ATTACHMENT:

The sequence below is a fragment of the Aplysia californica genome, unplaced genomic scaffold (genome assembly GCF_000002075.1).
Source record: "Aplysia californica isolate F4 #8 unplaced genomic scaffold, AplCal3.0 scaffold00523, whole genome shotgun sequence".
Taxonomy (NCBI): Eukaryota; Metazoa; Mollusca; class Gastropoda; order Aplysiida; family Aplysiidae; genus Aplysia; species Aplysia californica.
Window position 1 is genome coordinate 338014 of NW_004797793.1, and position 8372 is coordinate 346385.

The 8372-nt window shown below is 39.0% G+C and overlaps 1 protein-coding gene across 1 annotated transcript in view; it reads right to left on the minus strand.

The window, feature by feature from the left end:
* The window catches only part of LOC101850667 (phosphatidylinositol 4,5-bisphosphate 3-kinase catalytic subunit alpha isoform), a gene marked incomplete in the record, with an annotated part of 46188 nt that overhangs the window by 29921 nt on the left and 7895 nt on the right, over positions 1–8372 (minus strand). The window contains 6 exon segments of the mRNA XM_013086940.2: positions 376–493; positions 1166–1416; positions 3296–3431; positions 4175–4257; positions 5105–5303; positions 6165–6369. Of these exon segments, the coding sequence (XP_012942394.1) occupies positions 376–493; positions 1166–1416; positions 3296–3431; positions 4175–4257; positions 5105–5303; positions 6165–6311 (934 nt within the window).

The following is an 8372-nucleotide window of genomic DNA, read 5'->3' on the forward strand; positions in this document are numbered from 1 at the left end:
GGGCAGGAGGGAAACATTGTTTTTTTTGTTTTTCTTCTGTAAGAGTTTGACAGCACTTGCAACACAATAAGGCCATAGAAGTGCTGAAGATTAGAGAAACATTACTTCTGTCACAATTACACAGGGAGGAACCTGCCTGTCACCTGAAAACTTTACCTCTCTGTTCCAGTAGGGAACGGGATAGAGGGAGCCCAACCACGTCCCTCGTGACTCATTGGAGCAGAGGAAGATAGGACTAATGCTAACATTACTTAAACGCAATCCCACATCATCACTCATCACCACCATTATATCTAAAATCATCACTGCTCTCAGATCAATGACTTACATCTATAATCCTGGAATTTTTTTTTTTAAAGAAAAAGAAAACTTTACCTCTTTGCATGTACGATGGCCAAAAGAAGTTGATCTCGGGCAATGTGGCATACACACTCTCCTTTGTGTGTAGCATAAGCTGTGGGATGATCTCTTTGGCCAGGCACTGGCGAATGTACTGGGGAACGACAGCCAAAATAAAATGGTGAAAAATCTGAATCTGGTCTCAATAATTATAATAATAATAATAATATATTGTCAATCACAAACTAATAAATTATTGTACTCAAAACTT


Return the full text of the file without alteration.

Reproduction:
The sequence below is a fragment of the Aplysia californica genome, unplaced genomic scaffold (genome assembly GCF_000002075.1).
Source record: "Aplysia californica isolate F4 #8 unplaced genomic scaffold, AplCal3.0 scaffold00523, whole genome shotgun sequence".
Taxonomy (NCBI): Eukaryota; Metazoa; Mollusca; class Gastropoda; order Aplysiida; family Aplysiidae; genus Aplysia; species Aplysia californica.
Window position 1 is genome coordinate 338014 of NW_004797793.1, and position 8372 is coordinate 346385.

The 8372-nt window shown below is 39.0% G+C and overlaps 1 protein-coding gene across 1 annotated transcript in view; it reads right to left on the minus strand.

The window, feature by feature from the left end:
* The window catches only part of LOC101850667 (phosphatidylinositol 4,5-bisphosphate 3-kinase catalytic subunit alpha isoform), a gene marked incomplete in the record, with an annotated part of 46188 nt that overhangs the window by 29921 nt on the left and 7895 nt on the right, over positions 1–8372 (minus strand). The window contains 6 exon segments of the mRNA XM_013086940.2: positions 376–493; positions 1166–1416; positions 3296–3431; positions 4175–4257; positions 5105–5303; positions 6165–6369. Of these exon segments, the coding sequence (XP_012942394.1) occupies positions 376–493; positions 1166–1416; positions 3296–3431; positions 4175–4257; positions 5105–5303; positions 6165–6311 (934 nt within the window).

The following is an 8372-nucleotide window of genomic DNA, read 5'->3' on the forward strand; positions in this document are numbered from 1 at the left end:
GGGCAGGAGGGAAACATTGTTTTTTTTGTTTTTCTTCTGTAAGAGTTTGACAGCACTTGCAACACAATAAGGCCATAGAAGTGCTGAAGATTAGAGAAACATTACTTCTGTCACAATTACACAGGGAGGAACCTGCCTGTCACCTGAAAACTTTACCTCTCTGTTCCAGTAGGGAACGGGATAGAGGGAGCCCAACCACGTCCCTCGTGACTCATTGGAGCAGAGGAAGATAGGACTAATGCTAACATTACTTAAACGCAATCCCACATCATCACTCATCACCACCATTATATCTAAAATCATCACTGCTCTCAGATCAATGACTTACATCTATAATCCTGGAATTTTTTTTTTTAAAGAAAAAGAAAACTTTACCTCTTTGCATGTACGATGGCCAAAAGAAGTTGATCTCGGGCAATGTGGCATACACACTCTCCTTTGTGTGTAGCATAAGCTGTGGGATGATCTCTTTGGCCAGGCACTGGCGAATGTACTGGGGAACGACAGCCAAAATAAAATGGTGAAAAATCTGAATCTGGTCTCAATAATTATAATAATAATAATAATATATTGTCAATCACAAACTAATAAATTATTGTACTCAAAACTT